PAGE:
Italy and Greece look as if they are slowly coming to grips with their political crises. The potential formation of two credible, technocratic governments is trying to lift the markets back to the pre-Greek referendum bombshell.
The Italian senate is due to vote on the austerity measures later this morning, and the vote is expected to pass with ease. The bill then continues on to the lower house tomorrow to get voted on and, again, is expected to pass. This will pave the way for Berlusconi to resign. By Monday, when North American desks are filled again, the market should be faced with a new government under Mario Monti, who happens to be another economist.
The new coalition will be supportive of the crucial 5-year BTP auction by the Tesoro on Monday morning. Currently, the ECB and Euro dealers continue to drive yields lower after WednesdayÃ¢â‚¬â„¢s 10-year high, which broke the psychological +7% aggressively (+6.60%). So far, the best thing to have come out of all this is the FX market coming to grips with yields, foreign yields especially, and understanding some of the more key triggering yield points. Bund spreads are now becoming second nature to FX!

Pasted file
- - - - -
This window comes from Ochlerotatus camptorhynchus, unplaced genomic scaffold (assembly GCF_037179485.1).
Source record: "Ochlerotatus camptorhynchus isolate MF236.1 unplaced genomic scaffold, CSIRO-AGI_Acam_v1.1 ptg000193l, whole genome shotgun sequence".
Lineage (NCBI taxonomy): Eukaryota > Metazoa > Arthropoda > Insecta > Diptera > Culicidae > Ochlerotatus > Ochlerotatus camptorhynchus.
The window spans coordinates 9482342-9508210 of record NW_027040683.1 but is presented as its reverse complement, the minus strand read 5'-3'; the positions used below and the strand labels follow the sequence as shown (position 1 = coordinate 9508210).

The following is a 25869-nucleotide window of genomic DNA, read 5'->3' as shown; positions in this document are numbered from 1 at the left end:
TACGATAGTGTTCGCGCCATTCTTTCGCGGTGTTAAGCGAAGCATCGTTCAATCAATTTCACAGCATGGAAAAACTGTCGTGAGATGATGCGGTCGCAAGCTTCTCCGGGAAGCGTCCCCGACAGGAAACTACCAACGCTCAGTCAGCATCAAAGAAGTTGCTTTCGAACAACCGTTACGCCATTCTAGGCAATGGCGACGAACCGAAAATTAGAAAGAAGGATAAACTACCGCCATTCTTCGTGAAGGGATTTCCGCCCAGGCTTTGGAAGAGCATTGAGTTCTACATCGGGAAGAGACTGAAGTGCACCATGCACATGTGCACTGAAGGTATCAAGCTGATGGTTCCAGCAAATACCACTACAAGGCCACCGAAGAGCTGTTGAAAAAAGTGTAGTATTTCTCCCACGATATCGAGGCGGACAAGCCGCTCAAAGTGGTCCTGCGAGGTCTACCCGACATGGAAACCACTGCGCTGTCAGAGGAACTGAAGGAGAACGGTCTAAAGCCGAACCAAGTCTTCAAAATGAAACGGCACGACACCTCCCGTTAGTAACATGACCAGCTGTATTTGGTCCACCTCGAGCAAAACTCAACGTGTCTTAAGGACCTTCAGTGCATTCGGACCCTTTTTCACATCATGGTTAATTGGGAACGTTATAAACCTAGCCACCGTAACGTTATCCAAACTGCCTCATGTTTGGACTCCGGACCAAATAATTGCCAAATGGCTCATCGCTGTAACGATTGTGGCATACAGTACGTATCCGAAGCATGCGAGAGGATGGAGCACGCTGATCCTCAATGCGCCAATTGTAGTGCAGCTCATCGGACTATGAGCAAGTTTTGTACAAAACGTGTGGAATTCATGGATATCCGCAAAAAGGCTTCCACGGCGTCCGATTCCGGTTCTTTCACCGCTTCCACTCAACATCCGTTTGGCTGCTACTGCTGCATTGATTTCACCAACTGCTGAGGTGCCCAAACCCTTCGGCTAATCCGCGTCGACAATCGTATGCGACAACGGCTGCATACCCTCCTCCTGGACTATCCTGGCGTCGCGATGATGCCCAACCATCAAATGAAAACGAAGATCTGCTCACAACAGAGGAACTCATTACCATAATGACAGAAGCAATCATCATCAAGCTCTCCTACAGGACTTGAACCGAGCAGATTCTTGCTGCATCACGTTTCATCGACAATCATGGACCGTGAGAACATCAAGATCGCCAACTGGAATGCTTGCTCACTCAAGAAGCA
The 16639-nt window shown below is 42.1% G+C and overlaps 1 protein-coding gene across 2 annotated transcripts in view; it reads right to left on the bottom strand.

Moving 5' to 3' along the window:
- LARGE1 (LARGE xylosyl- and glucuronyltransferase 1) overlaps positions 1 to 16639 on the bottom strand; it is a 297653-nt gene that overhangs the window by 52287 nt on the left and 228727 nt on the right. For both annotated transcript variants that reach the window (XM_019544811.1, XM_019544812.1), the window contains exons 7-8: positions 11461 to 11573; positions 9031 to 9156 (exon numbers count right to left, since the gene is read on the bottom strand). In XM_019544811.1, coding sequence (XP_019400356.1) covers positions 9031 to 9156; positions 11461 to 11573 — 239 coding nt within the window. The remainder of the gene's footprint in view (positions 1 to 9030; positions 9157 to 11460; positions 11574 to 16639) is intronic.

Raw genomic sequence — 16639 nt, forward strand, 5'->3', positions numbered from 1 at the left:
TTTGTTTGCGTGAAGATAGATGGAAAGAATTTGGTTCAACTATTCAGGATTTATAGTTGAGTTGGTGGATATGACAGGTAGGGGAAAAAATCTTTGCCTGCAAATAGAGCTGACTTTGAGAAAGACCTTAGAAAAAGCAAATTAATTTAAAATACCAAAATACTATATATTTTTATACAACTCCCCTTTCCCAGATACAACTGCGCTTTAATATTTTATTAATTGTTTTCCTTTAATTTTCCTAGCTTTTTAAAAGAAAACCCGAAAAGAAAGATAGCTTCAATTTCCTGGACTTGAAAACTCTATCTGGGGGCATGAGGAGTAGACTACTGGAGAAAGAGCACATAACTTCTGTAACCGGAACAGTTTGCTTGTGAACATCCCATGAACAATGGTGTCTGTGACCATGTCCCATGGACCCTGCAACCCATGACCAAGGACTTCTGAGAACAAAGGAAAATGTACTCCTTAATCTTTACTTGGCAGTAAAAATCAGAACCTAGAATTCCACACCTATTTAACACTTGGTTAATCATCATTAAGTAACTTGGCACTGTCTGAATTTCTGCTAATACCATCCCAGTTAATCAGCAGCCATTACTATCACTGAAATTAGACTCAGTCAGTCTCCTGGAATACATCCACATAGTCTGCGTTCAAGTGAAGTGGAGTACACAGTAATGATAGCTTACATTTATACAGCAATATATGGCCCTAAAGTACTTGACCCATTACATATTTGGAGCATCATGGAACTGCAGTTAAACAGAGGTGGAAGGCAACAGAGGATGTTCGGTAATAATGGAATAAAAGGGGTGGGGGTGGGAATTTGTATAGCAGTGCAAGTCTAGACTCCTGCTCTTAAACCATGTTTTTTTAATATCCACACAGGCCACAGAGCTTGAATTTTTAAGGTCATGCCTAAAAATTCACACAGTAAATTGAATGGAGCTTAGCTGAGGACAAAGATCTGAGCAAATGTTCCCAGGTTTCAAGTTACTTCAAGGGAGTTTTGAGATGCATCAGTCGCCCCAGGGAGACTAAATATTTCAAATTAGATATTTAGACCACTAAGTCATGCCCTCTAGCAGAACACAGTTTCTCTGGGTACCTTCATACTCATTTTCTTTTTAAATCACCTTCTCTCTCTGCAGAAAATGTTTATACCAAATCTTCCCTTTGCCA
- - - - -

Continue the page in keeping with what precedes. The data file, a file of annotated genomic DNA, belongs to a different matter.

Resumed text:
In Greece, new Prime Minister Papademos is scheduled to name a new cabinet later this morning. They will be entrusted with trying to push through their Ã¢â‚¬Å“massively unpopular austerity measuresÃ¢â‚¬Â, needed to receive the next tranche of the bailout. ItÃ¢â‚¬â„¢s a politically correct step but, economically and socially, we have to wait for those results.
How much comfort with these developments can the markets expect? ItÃ¢â‚¬â„¢s difficult to stop the rot entirely. Will these political changes have the legs to extend market gains next week? The downward revisions to EU growth forecasts highlight risks in the area. This should have a far reaching effect on risk appetite, once we get to focus again on fundamentals.
Risk Currencies are finding it s Grind
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